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116-year-old Woodward Avenue building downtown sold

Louis Aguilar
The Detroit News

Detroit — A 116-year-old downtown building with empty ground-floor retail is under contract to be sold to a Detroit firm that will keep part of the building as assisted senior housing while aiming to revive the Woodward Avenue storefronts.

The Himelhoch, a seven-story building with entrances on Woodward Avenue and Washington Boulevard, is under contract to be sold to American Community Developers, Inc., according to representatives from both the seller and buyer. The current owners are a McLean, Virginia-based entity named after the building. The sale should close within 30 days, both sides said. The sales price wasn’t disclosed. The building is less than one block south of Grand Circus Park and next to the Aloft Detroit hotel and the David Whitney.

The Himelhoch is already partly used as rental apartments, including 36 units of affordable senior housing; 36 units are market rate. The new owners intend to keep the federal Section 8 senior housing at the building, along with the market rate units, said Michael Essian, vice president of Detroit-based American Community Developers. The firm specializes in buying and renovating affordable housing developments. The company has 90 properties and more than 12,000 residential units in 11 states.

“We are not looking to remove the current residents” who live in the senior housing units, Essian said. American Community Developers has already been awarded $385,500 in federal Low-Income Housing Tax Credits, LIHTC, issued by the Michigan State Housing Development Authority, to renovate the Himelhoch.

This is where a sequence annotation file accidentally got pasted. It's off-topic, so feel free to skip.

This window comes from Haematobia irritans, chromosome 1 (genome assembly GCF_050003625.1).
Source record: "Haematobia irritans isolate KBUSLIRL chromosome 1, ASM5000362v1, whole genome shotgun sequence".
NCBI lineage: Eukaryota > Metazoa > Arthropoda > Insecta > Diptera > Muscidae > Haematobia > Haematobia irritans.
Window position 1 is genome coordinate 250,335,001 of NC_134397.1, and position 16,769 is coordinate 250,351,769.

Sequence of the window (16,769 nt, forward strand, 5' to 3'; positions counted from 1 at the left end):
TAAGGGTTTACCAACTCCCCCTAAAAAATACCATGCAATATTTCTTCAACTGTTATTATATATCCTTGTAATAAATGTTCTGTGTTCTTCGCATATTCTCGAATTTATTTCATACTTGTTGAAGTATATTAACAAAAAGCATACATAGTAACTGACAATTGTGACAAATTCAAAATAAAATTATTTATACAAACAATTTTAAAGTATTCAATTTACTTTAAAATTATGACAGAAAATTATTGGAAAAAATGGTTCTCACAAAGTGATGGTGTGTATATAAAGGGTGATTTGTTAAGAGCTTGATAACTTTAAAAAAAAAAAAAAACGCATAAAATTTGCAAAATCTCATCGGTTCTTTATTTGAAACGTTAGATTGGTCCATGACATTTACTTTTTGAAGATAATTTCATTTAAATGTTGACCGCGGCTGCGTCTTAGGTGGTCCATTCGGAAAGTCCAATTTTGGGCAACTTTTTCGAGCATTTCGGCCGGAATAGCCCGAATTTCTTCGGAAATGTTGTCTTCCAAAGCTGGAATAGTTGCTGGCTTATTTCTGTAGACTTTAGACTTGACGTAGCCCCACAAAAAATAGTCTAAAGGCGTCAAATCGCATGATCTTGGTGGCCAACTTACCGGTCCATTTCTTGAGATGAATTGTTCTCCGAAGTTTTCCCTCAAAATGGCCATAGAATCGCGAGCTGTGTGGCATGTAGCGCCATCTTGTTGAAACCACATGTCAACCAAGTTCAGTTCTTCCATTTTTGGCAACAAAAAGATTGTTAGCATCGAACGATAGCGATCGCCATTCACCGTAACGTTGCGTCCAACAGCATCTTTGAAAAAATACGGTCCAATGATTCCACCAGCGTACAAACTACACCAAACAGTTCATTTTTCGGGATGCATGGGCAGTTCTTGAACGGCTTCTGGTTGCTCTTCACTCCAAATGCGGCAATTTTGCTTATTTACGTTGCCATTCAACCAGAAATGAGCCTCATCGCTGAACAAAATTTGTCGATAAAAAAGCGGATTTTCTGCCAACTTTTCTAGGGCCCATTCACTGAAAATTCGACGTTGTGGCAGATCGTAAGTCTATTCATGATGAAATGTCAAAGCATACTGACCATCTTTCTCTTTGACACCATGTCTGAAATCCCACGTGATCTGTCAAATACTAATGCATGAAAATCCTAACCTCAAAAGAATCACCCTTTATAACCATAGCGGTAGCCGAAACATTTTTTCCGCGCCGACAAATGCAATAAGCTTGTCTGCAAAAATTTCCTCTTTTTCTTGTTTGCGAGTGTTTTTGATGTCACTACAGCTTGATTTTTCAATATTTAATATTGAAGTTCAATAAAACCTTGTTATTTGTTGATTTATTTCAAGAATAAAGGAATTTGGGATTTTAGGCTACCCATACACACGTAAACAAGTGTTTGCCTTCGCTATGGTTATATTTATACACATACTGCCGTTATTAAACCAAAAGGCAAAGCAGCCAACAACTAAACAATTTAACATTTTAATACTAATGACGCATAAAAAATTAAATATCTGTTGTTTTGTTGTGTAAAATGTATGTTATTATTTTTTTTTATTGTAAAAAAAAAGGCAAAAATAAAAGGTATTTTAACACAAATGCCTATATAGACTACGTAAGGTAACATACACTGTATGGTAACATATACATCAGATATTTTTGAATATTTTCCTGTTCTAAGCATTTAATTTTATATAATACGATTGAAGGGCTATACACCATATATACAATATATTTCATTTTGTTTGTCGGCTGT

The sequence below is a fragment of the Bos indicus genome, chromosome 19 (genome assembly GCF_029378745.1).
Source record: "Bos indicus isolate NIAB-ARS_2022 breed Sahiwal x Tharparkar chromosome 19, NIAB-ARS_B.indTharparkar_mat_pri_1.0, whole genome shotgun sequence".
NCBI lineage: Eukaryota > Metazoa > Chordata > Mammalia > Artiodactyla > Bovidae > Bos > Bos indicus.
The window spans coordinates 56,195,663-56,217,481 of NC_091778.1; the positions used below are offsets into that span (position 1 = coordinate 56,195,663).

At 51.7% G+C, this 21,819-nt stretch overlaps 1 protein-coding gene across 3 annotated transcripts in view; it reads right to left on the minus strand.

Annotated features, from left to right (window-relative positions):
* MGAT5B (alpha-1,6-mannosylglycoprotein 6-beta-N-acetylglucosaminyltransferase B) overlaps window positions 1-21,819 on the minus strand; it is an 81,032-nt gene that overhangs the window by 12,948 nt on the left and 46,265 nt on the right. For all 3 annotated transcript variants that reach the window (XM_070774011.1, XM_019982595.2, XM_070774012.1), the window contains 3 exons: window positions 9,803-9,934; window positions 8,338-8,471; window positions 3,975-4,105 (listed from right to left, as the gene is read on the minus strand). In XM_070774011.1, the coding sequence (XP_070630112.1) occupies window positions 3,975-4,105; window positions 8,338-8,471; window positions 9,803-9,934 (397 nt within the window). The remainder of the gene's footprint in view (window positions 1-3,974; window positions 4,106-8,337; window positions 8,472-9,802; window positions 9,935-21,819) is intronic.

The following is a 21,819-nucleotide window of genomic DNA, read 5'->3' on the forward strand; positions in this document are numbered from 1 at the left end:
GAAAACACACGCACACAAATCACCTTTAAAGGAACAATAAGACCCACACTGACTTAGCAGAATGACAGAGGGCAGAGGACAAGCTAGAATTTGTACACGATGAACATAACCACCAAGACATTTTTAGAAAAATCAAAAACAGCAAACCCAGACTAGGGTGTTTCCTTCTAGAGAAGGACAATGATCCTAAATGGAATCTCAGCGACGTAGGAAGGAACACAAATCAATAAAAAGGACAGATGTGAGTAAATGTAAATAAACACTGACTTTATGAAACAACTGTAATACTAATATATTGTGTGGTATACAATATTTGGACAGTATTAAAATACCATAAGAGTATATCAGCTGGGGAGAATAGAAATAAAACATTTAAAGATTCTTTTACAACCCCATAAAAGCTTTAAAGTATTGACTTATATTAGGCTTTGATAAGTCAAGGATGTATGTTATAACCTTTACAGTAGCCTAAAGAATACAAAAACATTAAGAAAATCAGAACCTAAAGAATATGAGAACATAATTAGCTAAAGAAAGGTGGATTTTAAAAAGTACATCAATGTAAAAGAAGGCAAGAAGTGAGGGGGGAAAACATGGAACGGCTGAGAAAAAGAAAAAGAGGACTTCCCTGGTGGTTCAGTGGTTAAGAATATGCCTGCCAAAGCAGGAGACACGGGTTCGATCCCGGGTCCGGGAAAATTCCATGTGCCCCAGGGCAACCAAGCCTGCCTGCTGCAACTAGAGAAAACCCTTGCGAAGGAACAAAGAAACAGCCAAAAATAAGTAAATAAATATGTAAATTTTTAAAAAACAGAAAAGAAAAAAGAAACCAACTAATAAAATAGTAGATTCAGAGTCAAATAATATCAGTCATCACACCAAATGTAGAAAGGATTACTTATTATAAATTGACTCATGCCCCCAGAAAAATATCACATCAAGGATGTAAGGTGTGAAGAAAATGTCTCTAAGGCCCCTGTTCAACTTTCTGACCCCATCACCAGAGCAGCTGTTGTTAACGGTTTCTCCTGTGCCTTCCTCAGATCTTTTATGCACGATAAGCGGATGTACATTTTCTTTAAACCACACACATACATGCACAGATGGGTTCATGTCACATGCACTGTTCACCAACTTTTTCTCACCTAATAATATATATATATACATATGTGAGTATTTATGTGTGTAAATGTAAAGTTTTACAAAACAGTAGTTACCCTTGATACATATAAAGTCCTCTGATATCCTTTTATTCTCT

The structure was originally an office and retail building and was later leased by the upscale women’s department store Himelhoch Brothers, from 1923 to 1977, according to the Detroit Historical Society. The building is in a section of Washington Boulevard that was part of Augustus Woodward’s 1807 design for the city. The Himelhoch is listed on the National Register of Historic Places.

For decades, downtown struggled as retail and other businesses left and big empty buildings became common. Now, the building is in a prime spot with the central business district seeing an ongoing revival of restored buildings, new residents and workers, and, soon new public transit, the M-1 Rail.

Up until 2015, the Himelhoch had a group of shopkeepers who survived for more than 30 years at the location.

During that time, most of the ground floor was leased by Larry and Dianne Mongo, a husband-and-wife team who ran everything from beauty shops to restaurants. The Mongos had also sublet some of the retail space to others for decades. But a rent dispute between the Mongos and the building owners resulted in eviction for all the stores. Since then, the building’s ground-floor retail space, including its Woodward Avenue storefronts, has been empty.